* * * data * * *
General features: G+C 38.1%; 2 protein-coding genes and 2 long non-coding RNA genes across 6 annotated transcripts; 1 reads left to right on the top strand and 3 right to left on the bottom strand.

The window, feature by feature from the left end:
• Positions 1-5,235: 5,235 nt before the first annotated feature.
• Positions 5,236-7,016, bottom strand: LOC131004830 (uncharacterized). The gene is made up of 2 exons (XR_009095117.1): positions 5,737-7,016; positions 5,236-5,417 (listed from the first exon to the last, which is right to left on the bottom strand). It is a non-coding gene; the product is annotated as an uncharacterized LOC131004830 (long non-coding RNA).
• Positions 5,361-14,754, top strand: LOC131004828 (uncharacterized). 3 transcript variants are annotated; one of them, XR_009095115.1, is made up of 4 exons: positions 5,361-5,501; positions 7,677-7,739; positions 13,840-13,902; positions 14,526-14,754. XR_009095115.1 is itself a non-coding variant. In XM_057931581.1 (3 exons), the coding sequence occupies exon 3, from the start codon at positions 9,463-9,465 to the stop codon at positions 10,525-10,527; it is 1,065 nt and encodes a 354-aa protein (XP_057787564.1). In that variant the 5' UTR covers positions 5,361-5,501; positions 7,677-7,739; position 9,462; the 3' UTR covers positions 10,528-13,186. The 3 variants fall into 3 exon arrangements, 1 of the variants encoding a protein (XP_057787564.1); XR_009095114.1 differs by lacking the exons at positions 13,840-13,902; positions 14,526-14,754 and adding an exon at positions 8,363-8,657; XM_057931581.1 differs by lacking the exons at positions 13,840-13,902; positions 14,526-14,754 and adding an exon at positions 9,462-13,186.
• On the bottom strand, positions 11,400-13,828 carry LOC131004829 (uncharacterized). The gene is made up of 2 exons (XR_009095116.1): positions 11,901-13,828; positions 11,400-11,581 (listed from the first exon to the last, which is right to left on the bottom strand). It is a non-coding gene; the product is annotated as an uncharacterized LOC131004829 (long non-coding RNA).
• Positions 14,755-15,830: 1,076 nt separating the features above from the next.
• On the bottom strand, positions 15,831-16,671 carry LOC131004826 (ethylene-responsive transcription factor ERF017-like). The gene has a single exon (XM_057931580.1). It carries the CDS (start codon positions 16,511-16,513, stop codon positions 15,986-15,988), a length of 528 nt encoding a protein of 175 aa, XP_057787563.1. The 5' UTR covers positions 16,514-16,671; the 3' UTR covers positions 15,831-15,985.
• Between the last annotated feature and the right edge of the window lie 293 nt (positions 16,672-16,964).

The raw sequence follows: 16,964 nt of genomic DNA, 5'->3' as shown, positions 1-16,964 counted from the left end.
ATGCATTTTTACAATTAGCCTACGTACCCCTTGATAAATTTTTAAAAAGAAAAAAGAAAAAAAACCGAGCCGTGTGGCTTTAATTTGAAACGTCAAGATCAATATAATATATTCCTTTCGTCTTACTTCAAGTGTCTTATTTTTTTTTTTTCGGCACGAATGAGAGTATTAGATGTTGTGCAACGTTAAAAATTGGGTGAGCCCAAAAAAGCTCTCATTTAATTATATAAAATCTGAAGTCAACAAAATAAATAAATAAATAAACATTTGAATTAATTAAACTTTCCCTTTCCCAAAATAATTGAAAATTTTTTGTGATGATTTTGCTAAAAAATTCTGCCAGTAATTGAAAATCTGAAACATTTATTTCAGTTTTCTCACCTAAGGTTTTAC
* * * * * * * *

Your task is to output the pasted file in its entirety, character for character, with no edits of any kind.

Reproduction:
General features: G+C 38.1%; 2 protein-coding genes and 2 long non-coding RNA genes across 6 annotated transcripts; 1 reads left to right on the top strand and 3 right to left on the bottom strand.

The window, feature by feature from the left end:
• Positions 1-5,235: 5,235 nt before the first annotated feature.
• Positions 5,236-7,016, bottom strand: LOC131004830 (uncharacterized). The gene is made up of 2 exons (XR_009095117.1): positions 5,737-7,016; positions 5,236-5,417 (listed from the first exon to the last, which is right to left on the bottom strand). It is a non-coding gene; the product is annotated as an uncharacterized LOC131004830 (long non-coding RNA).
• Positions 5,361-14,754, top strand: LOC131004828 (uncharacterized). 3 transcript variants are annotated; one of them, XR_009095115.1, is made up of 4 exons: positions 5,361-5,501; positions 7,677-7,739; positions 13,840-13,902; positions 14,526-14,754. XR_009095115.1 is itself a non-coding variant. In XM_057931581.1 (3 exons), the coding sequence occupies exon 3, from the start codon at positions 9,463-9,465 to the stop codon at positions 10,525-10,527; it is 1,065 nt and encodes a 354-aa protein (XP_057787564.1). In that variant the 5' UTR covers positions 5,361-5,501; positions 7,677-7,739; position 9,462; the 3' UTR covers positions 10,528-13,186. The 3 variants fall into 3 exon arrangements, 1 of the variants encoding a protein (XP_057787564.1); XR_009095114.1 differs by lacking the exons at positions 13,840-13,902; positions 14,526-14,754 and adding an exon at positions 8,363-8,657; XM_057931581.1 differs by lacking the exons at positions 13,840-13,902; positions 14,526-14,754 and adding an exon at positions 9,462-13,186.
• On the bottom strand, positions 11,400-13,828 carry LOC131004829 (uncharacterized). The gene is made up of 2 exons (XR_009095116.1): positions 11,901-13,828; positions 11,400-11,581 (listed from the first exon to the last, which is right to left on the bottom strand). It is a non-coding gene; the product is annotated as an uncharacterized LOC131004829 (long non-coding RNA).
• Positions 14,755-15,830: 1,076 nt separating the features above from the next.
• On the bottom strand, positions 15,831-16,671 carry LOC131004826 (ethylene-responsive transcription factor ERF017-like). The gene has a single exon (XM_057931580.1). It carries the CDS (start codon positions 16,511-16,513, stop codon positions 15,986-15,988), a length of 528 nt encoding a protein of 175 aa, XP_057787563.1. The 5' UTR covers positions 16,514-16,671; the 3' UTR covers positions 15,831-15,985.
• Between the last annotated feature and the right edge of the window lie 293 nt (positions 16,672-16,964).

The raw sequence follows: 16,964 nt of genomic DNA, 5'->3' as shown, positions 1-16,964 counted from the left end.
ATGCATTTTTACAATTAGCCTACGTACCCCTTGATAAATTTTTAAAAAGAAAAAAGAAAAAAAACCGAGCCGTGTGGCTTTAATTTGAAACGTCAAGATCAATATAATATATTCCTTTCGTCTTACTTCAAGTGTCTTATTTTTTTTTTTTCGGCACGAATGAGAGTATTAGATGTTGTGCAACGTTAAAAATTGGGTGAGCCCAAAAAAGCTCTCATTTAATTATATAAAATCTGAAGTCAACAAAATAAATAAATAAATAAACATTTGAATTAATTAAACTTTCCCTTTCCCAAAATAATTGAAAATTTTTTGTGATGATTTTGCTAAAAAATTCTGCCAGTAATTGAAAATCTGAAACATTTATTTCAGTTTTCTCACCTAAGGTTTTAC